Casey Dunn Photographs Nevada’s New Architectural Mecca

Casey Dunn Photographs Nevada’s New Architectural Mecca

Just nine miles south of the razzle and dazzle of Las Vegas lies Henderson, Nevada. This sweeping desert town houses fossils, state parks, and an architectural gem: Ascaya. Although it broke ground in 2004, Ascaya – a luxurious custom home community – screeched to a halt during the recession. Ten years later in 2014, parcels started being sold off again, and America’s great architects were called in to get building.

When you’ve put the finishing touches on your build – one that’s designed by the who’s who of residential architecture – who do you hire to photograph it? Austin based architectural photographer Casey Dunn of course. And that’s exactly what the architects at Lake | Flato did with their contribution to Ascaya: Horizon House.

Casey sets the scene for us in the opening photograph of Horizon House. We see the handsome facade stretching across the frame, warmly lit by the sun. I love Casey’s sky coloring and the haze of the city in the negative space. A figure is used for scale. The long shadows coming off the cacti indicate that it’s late afternoon. He gives us a great sense of place here that allows us to get familiar with Horizon House.

The dappled light is heavenly, and again, indicates the time of day. Casey’s use of vertical perspective allows us to see the canopy overhead and the texture of the patio below. I love that Casey left just enough of the mountain range for us to see over the wall, reminding us where Horizon House is.

A wider, more encompassing shot gives us more context about the patio area. We are able to see that it leads into a sitting room and that the canopy is part of the roofline itself, but also has its own fun textural element built specifically for the patio. Casey positions himself just off-center to create some asymmetry but also so we can appreciate that beautiful rammed earth garden wall. This also results in plenty of motion and contrast in the frame – organic leading lines on the rammed earth wall are married to visually dense pieces like the cantilevered sunshade, and the delicate, light entrance made by the branches in the top left corner create a nice rhythm of the organic and man-made throughout the photograph.

Detail shots showcase the textures of the facade, and give us a hint of the flora native to the area. The long, sharp shadows provide plenty of depth and mood to these images and help reinforce the language that Lake Flato chose to work with.

Casey Dunn’s work is incredibly cohesive. Each frame matches seamlessly with the rest of the series in both color and lighting.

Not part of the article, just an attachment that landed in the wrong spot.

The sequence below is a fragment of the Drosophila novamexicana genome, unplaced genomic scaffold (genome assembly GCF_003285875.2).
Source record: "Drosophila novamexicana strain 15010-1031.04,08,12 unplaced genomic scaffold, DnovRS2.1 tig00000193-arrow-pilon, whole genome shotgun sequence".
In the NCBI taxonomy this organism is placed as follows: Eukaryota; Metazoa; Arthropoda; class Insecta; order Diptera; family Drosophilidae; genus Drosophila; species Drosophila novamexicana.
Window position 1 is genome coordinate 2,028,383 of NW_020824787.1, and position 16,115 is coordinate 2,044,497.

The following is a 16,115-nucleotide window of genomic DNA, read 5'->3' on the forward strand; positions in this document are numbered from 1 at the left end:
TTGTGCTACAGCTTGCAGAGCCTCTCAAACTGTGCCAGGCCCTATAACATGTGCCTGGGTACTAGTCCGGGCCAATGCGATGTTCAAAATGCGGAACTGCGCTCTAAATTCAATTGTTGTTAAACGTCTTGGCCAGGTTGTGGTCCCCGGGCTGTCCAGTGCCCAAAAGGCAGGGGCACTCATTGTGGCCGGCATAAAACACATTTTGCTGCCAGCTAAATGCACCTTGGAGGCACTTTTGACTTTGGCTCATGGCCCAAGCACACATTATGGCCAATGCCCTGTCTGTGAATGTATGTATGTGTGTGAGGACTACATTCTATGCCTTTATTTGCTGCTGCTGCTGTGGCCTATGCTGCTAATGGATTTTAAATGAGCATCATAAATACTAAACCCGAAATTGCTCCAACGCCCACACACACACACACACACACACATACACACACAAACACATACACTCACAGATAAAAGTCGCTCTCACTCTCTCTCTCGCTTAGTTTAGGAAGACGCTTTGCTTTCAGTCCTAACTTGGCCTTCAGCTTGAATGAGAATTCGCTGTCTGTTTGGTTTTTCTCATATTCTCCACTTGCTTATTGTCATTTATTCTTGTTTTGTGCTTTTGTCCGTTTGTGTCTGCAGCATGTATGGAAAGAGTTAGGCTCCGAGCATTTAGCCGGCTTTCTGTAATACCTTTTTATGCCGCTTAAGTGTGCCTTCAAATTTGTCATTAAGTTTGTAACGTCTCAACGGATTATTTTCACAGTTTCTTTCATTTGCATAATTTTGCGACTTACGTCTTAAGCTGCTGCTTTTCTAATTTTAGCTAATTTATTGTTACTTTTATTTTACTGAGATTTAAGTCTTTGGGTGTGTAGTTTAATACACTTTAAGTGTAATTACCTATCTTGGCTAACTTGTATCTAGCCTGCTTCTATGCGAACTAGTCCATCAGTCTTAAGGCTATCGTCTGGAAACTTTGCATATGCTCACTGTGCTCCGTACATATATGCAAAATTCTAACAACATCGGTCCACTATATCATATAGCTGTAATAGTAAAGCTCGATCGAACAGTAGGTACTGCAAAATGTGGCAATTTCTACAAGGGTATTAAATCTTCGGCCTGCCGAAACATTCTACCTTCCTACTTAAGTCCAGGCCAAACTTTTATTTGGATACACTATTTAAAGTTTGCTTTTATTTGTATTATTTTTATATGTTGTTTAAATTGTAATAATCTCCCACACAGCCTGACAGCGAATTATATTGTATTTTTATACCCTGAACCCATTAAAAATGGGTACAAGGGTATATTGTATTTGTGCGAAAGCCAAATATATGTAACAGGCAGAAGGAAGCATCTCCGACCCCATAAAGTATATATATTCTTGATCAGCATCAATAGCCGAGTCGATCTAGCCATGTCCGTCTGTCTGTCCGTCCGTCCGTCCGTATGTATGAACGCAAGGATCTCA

In the kitchen, Casey’s tight compositions laser in on the fine craftsmanship of the house. These small details are what separate a good home from a great home, and are more often than not, what the builders, designers, and architects agonize over. Using visual anchors like the corner of the island helps us link together the floorplan of the kitchen without having to shoot wide.

In this next scene of the sitting room off of the kitchen, I appreciate Casey’s balance in exposure. The exterior is just slightly brighter than the interior, which is a decision that keeps the photograph looking natural. The use of one-point perspective and leading lines from the couch and the texture on the walls, gently coaxes our eyes back in from the patio and through the room in reverse. This is visual hierarchy at work.

Here is where Casey takes advantage of a wider focal length. Tactfully, he is able to show us how this wing of the house has an open flow. We’re able to see the other module of the Horizon House and a slight glimpse of the pool; his camera height allows us to “walk” through the room and keeps the right couch from crowding our field of view. It also places more emphasis on the paneled ceiling and clerestory windows.

Shew! I love this photograph. There is something about Casey’s color toning that I just can’t get over. A classic blue/orange color palette gives contrast to this scene. The angular light produced by the roofline provides some drama outside, while the large glazing softens that light and spreads it softly throughout the bedroom. It is still directional lighting though, as shown by the gradient of shadow on the side of the bed. This gives a calm and serene feel without looking flat.

Casey’s exterior evening photograph is a true beauty. Look at that sun streaming over the mountains beyond; perfect timing and dare I say a little bit of luck with the sun poking out at the last minute before sunset! That light hits the sitting space from the master bedroom walkout and creates that golden glow on the orange facade. The perspective here is rigid yet nicely complements the stark desert landscape.

This vantage point creates repetition and movement (aka rhythm!) through the roof trusses. Use of a model shows off the usability of the space and reminds us of the double-height ceilings and scale of the home. The cool evening tones in the sky and concrete help emphasize the warm and inviting qualities of Horizon house.

Casey Dunn’s final photograph in this series connects all the pieces of this architectural puzzle. We are able to appreciate a wider view of Horizon House’s massing and how the modules of the home continue to connect. The color and luminosity of the interior lights are just perfect.

What a well-appointed space photographed by an incredible photographer!

I have spent the past few days oogling Casey Dunn’s work. If you’d like to do the same, you can see more on his website, Instagram, as well as in the books Marfa Modern and Texas Made/Texas Modern.

If you have a project you’d like to be considered for Project of the Week, you can submit it here.

Howdy! I'm Lexi. I write and make photographs. I love being outside and listening to '00s indie rock.
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